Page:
Unfortunately, it isn’t certain that those who are most at risk will get a vaccine. According to a December survey by the Kaiser Family Foundation that tracks the public’s attitude and experiences with covid-19 vaccines, 71% of the public said that they would definitely or probably get a vaccine against the disease — an increase of 8% since the last survey carried out by the KFF in September. About 27% of the public remains hesitant, the survey found, saying that they probably or definitely would not get a covid-19 vaccine.

Some Surveys Show High Intention, But Others Do Not

Beaumont Health Care worker Timothy Dehart (L) receives his first dose of the Pfizer/BioNTech covid-19 vaccine by Carolyn Wilson at their service centre in Southfield, Michigan on December 15, 2020.  (Photo: Jeff Kowalsky / AFP, Getty Images) Beaumont Health Care worker Timothy Dehart (L) receives his first dose of the Pfizer/BioNTech covid-19 vaccine by Carolyn Wilson at their service centre in Southfield, Michigan on December 15, 2020. (Photo: Jeff Kowalsky / AFP, Getty Images)

Other surveys are not as optimistic, though. A poll conducted in early December by the Associated Press and the NORC Centre for Public Affairs Research found that only 47% plan to get a covid-19 vaccine. Per the survey, 27% said they were not sure and 26% said they would not get a vaccine.

ln Order for the Vaccine to Be Effective, Many, Many People Need to Get It

Marlena Right (L), a housekeeper at the Portland Veterans Affairs Medical Centre, thanks a nurse for her covid-19 vaccination on December 16, 2020 in Portland, Oregon.  (Photo: Nathan Howard, Getty Images) Marlena Right (L), a housekeeper at the Portland Veterans Affairs Medical Centre, thanks a nurse for her covid-19 vaccination on December 16, 2020 in Portland, Oregon. (Photo: Nathan Howard, Getty Images)

As we mentioned earlier, it is important for as many people to get vaccinated as possible in order to stop the spread of the virus. This past Tuesday, Dr. Anthony Fauci, the nation’s leading infectious disease expert, told NPR that 50% of the U.S. population needs to get vaccinated before we start to see an impact. However, Fauci added that between 75% and 85% have to get vaccinated to reach herd immunity.

According to experts with the Johns Hopkins Bloomberg School of Public Health, when most of a population is immune to an infectious disease, this provides indirect protection, or herd immunity, to those who are not immune to the disease. Vaccines have helped establish herd immunity for diseases such as measles, mumps, polio, and chickenpox.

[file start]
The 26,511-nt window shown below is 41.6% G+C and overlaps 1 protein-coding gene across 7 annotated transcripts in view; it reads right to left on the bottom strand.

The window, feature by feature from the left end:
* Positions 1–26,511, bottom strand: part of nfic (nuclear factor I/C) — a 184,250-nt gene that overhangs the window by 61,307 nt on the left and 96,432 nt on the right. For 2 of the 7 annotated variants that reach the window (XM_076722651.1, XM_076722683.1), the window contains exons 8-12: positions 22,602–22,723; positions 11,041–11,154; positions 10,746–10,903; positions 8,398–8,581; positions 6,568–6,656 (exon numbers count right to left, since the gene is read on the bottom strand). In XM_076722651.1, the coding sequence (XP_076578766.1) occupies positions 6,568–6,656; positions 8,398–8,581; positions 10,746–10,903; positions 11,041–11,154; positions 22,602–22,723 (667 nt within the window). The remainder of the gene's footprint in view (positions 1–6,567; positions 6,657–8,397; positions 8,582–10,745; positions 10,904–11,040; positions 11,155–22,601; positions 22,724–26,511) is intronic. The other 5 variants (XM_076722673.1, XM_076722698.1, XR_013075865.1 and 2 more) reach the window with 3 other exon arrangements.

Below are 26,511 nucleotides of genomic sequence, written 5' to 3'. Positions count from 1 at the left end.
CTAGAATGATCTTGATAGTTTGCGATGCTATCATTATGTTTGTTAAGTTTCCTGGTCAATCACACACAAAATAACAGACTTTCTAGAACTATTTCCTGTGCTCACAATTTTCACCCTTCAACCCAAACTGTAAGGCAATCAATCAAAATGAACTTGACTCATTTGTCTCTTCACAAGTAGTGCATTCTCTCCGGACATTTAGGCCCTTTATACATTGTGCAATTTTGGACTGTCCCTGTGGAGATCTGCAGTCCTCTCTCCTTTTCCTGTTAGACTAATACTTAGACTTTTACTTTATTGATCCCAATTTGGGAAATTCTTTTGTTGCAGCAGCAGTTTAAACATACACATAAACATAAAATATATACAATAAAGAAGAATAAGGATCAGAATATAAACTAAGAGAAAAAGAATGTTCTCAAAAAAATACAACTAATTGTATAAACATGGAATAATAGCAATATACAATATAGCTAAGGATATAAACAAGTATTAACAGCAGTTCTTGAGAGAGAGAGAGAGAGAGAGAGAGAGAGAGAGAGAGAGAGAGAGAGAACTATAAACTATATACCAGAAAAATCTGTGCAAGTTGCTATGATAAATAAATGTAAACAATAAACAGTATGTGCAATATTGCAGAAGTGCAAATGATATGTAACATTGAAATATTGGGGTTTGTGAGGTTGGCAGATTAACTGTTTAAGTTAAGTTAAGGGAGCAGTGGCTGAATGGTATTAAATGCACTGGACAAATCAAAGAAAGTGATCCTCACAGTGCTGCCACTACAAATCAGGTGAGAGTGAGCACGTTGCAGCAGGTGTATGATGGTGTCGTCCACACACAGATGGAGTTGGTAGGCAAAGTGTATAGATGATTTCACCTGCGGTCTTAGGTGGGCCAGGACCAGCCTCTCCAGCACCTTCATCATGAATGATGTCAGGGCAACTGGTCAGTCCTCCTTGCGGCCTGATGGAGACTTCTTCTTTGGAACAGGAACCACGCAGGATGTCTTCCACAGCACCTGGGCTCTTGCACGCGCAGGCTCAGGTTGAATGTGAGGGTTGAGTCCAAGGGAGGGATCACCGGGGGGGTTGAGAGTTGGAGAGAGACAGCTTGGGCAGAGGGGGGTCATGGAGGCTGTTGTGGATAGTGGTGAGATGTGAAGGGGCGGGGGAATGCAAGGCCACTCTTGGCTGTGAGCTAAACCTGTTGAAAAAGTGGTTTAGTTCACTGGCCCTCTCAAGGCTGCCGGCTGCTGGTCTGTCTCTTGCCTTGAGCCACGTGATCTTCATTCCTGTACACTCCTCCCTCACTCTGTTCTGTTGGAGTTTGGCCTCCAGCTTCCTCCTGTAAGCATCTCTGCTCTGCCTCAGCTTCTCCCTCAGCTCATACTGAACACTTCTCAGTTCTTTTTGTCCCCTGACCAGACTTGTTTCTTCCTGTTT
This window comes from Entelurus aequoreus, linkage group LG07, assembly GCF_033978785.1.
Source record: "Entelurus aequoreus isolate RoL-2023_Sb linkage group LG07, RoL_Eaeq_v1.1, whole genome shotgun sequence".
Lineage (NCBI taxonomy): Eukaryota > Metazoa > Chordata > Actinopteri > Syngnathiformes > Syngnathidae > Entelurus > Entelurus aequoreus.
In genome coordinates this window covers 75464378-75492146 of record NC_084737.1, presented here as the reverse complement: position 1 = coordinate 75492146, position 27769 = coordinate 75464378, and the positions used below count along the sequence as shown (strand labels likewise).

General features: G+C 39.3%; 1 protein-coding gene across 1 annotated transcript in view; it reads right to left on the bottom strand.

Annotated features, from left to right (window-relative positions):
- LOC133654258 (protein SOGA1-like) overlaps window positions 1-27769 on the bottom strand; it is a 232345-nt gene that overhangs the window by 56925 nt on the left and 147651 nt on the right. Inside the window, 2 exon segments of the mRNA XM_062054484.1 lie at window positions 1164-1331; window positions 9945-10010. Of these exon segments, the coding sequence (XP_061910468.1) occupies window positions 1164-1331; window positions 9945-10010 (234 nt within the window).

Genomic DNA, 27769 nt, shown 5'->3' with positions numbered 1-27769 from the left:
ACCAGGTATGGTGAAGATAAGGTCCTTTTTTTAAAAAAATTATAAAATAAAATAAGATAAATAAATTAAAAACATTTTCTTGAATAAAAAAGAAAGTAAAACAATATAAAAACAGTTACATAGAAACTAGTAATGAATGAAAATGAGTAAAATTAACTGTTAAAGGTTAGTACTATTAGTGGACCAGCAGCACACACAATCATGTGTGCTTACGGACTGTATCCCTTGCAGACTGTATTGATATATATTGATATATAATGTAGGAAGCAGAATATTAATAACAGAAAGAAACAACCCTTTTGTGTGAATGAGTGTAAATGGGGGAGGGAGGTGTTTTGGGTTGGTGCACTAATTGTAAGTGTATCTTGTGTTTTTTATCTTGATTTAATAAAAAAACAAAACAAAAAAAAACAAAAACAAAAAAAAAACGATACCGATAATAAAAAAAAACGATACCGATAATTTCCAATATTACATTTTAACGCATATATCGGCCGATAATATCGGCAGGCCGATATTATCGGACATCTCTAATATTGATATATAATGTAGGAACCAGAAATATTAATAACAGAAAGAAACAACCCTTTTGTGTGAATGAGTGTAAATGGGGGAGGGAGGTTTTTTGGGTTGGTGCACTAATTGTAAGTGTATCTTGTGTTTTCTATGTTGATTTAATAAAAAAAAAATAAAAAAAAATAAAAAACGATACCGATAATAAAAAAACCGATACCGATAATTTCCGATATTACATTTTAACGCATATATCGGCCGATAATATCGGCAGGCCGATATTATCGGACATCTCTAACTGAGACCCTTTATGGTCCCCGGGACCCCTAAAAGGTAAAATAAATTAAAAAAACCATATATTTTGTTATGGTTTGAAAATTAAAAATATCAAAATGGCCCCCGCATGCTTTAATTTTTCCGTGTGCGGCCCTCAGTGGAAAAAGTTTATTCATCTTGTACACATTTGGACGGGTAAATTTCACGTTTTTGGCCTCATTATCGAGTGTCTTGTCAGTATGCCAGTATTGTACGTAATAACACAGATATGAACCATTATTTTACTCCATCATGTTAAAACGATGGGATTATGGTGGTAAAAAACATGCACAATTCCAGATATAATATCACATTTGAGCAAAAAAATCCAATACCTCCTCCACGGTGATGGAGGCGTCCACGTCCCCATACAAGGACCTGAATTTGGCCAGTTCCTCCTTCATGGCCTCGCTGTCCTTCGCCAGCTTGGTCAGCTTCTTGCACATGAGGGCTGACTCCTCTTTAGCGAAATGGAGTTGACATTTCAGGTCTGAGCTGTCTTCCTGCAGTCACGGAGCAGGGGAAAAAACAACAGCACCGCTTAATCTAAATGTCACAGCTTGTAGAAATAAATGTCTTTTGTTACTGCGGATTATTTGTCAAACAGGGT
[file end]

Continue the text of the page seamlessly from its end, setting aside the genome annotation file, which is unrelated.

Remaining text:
Members of Congress and the White House Have Already Rolled Up Their Sleeves

Speaker of the House Nancy Pelosi (D-CA) receives a covid-19 vaccination shot by doctor Brian Monahan, attending physician of the United States Congress, in her office in Washington, D.C., on December 18, 2020. (Photo: Ken Cedeno / various sources / AFP, Getty Images) Speaker of the House Nancy Pelosi (D-CA) receives a covid-19 vaccination shot by doctor Brian Monahan, attending physician of the United States Congress, in her office in Washington, D.C., on December 18, 2020. (Photo: Ken Cedeno / various sources / AFP, Getty Images)

In recent days, members of Congress from both parties have gotten vaccinations, including House Speaker Nancy Pelosi and Senate Majority Leader Mitch McConnell. Dr. Brian Monahan, the Capitol physician, said that all members of Congress are eligible to be vaccinated under federal continuity guidelines and asked them to make appointments with his office to do so. On the White House side, Vice President Mike Pence was vaccinated on live TV on Friday and called the milestone a “medical miracle.”

President-elect Joe Biden and incoming First Lady Jill Biden will receive their vaccines shortly.

This Could Be the Beginning of the End, So Do Your Part

In the NPR interview, Fauci said that in addition to administering the vaccine as quickly as possible, the U.S. would still have to implement public health measures to prevent the surges of infections throughout the country. On Monday, the same day the vaccination campaign began, the U.S. death toll from covid-19 topped 300,000. As of Saturday, the country had reported more than 17.6 million infections.

“It’s bittersweet that we have the beginning of what will ultimately be the end game of this pandemic,” Fauci said.

But it’s a battle we all have to confront together. So do your part, and get a vaccine. I know I will.